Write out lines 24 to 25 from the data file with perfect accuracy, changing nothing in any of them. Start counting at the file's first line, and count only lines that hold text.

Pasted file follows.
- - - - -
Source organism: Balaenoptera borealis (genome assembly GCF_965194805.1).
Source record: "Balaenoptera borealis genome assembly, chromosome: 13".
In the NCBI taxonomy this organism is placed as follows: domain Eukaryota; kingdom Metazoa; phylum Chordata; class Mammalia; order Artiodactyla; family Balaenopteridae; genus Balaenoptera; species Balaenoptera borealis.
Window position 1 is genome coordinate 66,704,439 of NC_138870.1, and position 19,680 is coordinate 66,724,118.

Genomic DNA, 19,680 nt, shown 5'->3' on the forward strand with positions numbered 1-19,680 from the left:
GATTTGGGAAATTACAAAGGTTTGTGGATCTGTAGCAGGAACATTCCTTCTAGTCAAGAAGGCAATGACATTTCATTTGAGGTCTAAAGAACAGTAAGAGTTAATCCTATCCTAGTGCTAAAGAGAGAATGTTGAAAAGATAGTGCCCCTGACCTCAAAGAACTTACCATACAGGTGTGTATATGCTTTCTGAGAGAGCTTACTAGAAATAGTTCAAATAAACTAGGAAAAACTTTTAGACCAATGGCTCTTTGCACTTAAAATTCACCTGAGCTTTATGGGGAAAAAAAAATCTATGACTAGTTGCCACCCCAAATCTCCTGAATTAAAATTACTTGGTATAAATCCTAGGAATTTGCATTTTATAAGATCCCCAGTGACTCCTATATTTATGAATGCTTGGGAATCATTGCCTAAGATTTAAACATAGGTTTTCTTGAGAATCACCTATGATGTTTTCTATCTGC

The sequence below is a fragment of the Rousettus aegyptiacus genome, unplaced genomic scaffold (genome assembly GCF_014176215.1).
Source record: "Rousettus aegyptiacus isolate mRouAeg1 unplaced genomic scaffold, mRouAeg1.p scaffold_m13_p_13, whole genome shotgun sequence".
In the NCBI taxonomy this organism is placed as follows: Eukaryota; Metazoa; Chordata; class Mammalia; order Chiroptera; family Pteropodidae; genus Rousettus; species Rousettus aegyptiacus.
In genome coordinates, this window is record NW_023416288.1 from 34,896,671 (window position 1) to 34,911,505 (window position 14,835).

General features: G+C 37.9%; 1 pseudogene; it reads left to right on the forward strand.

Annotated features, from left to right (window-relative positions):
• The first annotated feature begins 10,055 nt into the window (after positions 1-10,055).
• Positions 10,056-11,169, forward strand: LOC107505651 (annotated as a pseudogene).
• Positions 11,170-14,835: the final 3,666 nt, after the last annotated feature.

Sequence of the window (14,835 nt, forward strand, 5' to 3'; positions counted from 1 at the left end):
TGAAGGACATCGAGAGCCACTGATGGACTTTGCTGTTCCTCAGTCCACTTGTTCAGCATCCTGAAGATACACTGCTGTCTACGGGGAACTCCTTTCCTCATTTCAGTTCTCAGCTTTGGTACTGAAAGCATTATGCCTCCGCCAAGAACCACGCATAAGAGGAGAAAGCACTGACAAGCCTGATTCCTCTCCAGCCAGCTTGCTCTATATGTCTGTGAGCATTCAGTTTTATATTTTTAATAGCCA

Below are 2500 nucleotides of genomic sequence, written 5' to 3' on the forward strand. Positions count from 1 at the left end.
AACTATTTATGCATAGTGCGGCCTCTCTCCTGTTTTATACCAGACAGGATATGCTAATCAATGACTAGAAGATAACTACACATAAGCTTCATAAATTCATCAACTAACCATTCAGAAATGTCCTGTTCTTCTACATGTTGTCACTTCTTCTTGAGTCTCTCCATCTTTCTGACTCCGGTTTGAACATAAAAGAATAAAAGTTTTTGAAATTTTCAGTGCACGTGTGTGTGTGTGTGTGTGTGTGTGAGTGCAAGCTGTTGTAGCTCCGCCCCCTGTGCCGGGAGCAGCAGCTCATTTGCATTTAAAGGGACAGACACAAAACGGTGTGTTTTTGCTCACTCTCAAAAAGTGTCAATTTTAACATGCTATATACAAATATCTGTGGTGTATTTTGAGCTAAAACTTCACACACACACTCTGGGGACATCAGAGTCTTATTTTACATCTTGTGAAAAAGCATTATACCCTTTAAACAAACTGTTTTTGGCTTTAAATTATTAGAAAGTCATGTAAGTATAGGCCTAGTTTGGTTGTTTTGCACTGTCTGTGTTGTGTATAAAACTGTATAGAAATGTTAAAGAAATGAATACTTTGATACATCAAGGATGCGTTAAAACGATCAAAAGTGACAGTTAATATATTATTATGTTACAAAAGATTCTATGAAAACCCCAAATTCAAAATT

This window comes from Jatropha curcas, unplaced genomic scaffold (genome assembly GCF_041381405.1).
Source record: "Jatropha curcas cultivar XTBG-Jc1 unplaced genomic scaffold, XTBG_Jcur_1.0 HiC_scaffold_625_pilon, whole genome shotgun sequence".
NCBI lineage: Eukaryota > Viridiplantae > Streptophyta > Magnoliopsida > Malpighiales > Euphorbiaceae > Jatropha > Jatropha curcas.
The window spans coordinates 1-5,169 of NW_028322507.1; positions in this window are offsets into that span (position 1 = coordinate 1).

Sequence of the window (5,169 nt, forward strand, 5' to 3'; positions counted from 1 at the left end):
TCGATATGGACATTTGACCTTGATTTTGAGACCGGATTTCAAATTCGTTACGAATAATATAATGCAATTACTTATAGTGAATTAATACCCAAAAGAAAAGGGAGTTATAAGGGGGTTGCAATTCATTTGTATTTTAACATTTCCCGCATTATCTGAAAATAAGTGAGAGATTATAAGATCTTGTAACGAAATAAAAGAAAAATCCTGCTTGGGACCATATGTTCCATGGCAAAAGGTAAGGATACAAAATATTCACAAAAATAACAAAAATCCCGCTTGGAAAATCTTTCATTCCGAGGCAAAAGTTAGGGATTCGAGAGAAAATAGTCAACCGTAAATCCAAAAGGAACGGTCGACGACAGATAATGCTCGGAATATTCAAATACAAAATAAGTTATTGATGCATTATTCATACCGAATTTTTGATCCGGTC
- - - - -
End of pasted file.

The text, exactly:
Sequence of the window (5,169 nt, forward strand, 5' to 3'; positions counted from 1 at the left end):
TCGATATGGACATTTGACCTTGATTTTGAGACCGGATTTCAAATTCGTTACGAATAATATAATGCAATTACTTATAGTGAATTAATACCCAAAAGAAAAGGGAGTTATAAGGGGGTTGCAATTCATTTGTATTTTAACATTTCCCGCATTATCTGAAAATAAGTGAGAGATTATAAGATCTTGTAACGAAATAAAAGAAAAATCCTGCTTGGGACCATATGTTCCATGGCAAAAGGTAAGGATACAAAATATTCACAAAAATAACAAAAATCCCGCTTGGAAAATCTTTCATTCCGAGGCAAAAGTTAGGGATTCGAGAGAAAATAGTCAACCGTAAATCCAAAAGGAACGGTCGACGACAGATAATGCTCGGAATATTCAAATACAAAATAAGTTATTGATGCATTATTCATACCGAATTTTTGATCCGGTC